• If a person is dismissed as a result of a spent conviction, they can bring a claim for unfair dismissal at an employment tribunal.

Disclosure and Barring Service

The Disclosure and Barring Service (formerly the Criminal Records Bureau and the Independent Safeguarding Authority) is responsible for processing requests for criminal records checks retained on the PNC (DBS checks) from employers and licensing bodies.

Standard and enhanced DBS certificates will include details of convictions and cautions (which include youth cautions, reprimands and warnings) recorded on the PNC. Some PNC information relating to cautions and convictions will be ‘filtered’ and will not appear on the certificate. Click here to find out when a conviction or caution will be filtered.

The DBS also decides whether a person should be placed on or removed from a barred list. If someone is placed on a barred list, they are prohibited from working in specified sectors.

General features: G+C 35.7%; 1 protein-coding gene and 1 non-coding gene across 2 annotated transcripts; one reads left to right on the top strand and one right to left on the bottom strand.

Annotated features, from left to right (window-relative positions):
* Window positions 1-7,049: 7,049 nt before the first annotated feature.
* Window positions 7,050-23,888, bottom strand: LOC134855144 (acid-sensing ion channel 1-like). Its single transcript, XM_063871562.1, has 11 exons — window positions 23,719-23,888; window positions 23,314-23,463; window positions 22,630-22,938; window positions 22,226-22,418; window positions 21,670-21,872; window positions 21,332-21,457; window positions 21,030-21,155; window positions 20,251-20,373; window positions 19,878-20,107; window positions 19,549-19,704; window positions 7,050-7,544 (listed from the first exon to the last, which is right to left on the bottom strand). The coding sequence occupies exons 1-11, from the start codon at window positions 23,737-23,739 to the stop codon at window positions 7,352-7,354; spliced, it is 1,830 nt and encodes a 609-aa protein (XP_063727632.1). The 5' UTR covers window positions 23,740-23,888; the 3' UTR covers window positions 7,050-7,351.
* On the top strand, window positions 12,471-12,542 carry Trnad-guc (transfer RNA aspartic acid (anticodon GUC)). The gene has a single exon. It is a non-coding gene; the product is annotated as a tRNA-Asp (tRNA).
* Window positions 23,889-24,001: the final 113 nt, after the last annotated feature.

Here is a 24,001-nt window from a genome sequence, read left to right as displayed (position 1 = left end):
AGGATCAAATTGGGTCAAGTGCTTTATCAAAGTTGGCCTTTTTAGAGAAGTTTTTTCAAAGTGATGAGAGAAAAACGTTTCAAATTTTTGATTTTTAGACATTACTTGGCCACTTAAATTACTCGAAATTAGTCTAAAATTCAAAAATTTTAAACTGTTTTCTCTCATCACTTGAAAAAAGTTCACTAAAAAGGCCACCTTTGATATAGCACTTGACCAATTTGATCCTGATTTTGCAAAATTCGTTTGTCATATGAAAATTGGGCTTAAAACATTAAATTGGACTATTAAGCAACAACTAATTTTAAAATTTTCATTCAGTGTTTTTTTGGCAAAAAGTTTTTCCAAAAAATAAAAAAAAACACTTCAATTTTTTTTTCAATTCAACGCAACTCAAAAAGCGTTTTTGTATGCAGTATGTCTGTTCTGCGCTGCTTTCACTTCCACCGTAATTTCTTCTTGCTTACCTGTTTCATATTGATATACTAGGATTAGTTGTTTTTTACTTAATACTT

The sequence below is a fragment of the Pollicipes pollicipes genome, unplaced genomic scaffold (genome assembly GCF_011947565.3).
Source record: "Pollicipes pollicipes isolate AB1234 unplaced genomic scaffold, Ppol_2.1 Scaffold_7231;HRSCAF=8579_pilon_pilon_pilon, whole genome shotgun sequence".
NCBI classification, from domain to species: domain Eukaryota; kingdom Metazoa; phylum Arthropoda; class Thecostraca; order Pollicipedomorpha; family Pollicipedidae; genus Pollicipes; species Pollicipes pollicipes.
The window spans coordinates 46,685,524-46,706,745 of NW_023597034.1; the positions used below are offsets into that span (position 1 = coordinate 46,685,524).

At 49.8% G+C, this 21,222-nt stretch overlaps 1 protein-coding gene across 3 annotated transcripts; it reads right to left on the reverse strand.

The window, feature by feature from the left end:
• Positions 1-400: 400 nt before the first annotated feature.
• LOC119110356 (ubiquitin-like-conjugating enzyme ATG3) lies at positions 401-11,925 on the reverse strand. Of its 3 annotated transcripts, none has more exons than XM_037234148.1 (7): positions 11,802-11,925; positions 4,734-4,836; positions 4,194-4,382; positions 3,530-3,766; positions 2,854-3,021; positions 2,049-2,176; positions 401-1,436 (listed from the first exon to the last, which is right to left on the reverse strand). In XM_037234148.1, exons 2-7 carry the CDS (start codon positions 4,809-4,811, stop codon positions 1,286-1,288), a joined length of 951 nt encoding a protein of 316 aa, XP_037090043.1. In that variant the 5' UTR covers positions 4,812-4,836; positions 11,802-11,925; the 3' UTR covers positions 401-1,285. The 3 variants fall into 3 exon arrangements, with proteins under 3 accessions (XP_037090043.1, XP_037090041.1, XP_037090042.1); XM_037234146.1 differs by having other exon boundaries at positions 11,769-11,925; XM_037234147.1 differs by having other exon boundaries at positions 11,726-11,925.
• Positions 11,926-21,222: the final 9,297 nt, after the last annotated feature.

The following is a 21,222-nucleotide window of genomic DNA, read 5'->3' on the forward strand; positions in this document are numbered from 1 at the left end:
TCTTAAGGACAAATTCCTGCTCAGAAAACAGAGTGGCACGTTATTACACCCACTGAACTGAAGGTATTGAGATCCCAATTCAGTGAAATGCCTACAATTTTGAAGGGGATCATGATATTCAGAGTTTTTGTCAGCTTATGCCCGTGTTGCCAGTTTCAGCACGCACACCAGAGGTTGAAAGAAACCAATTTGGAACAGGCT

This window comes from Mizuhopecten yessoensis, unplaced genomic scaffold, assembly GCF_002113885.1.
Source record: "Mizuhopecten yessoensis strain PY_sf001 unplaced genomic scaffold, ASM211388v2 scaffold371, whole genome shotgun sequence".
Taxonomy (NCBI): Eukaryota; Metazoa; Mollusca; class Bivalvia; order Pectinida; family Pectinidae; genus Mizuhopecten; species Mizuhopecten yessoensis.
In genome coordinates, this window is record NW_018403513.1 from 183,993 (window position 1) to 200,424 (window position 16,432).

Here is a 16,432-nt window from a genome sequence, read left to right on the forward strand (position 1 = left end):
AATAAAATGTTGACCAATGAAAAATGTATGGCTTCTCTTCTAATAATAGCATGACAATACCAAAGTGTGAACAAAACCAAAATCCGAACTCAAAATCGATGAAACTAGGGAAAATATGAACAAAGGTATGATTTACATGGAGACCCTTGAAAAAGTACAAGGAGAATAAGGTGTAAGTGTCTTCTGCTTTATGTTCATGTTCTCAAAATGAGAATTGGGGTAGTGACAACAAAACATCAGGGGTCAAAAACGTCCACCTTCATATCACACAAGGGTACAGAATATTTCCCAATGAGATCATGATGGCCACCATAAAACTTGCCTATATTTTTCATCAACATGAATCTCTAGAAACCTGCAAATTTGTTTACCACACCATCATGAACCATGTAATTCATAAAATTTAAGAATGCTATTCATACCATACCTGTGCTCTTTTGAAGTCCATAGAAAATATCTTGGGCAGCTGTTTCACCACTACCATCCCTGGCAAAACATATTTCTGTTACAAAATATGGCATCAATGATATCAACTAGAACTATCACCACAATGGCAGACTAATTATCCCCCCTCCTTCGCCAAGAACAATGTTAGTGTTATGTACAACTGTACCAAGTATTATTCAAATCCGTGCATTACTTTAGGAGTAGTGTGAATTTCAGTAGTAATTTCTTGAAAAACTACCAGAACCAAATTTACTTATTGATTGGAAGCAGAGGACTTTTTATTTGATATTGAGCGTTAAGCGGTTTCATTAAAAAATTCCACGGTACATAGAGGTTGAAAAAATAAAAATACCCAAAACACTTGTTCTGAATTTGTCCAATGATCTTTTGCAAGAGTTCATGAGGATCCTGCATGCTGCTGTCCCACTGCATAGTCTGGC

Assessing the relevance of criminal records

Determining the suitability of a person with a criminal record for a position (both paid and unpaid) will vary, depending on the nature of the post and the detail of circumstances of the conviction. Unfortunately this is not an exact science. Assessing an individual’s skills, experiences, and conviction circumstances should be weighed against the risk assessment criteria for the post.

It is recommended that an employer should consider the following when deciding on the relevance of offences to particular posts:

  • Does it involve one-to-one contact with children and/or vulnerable groups as employees, customers, and clients?
  • What level of supervision will the individual receive?
  • Does the post involve direct contact with the general public?
  • Does the post involve direct responsibility for finance or items of value?
  • Will the nature of the post present opportunities for the individual to re-offend in the place on employment (bearing in mind that anyone, convicted or not, can commit a crime)?

The answers to these questions should help an employer to determine the relevance of any convictions to specific posts. For example, paedophilia or child pornography offences will most certainly disqualify a person from working with children; some violent offences would be relevant to positions involving unsupervised contact with the general public; fraud should be considered in relation to financial positions; and theft should be considered in warehouse jobs.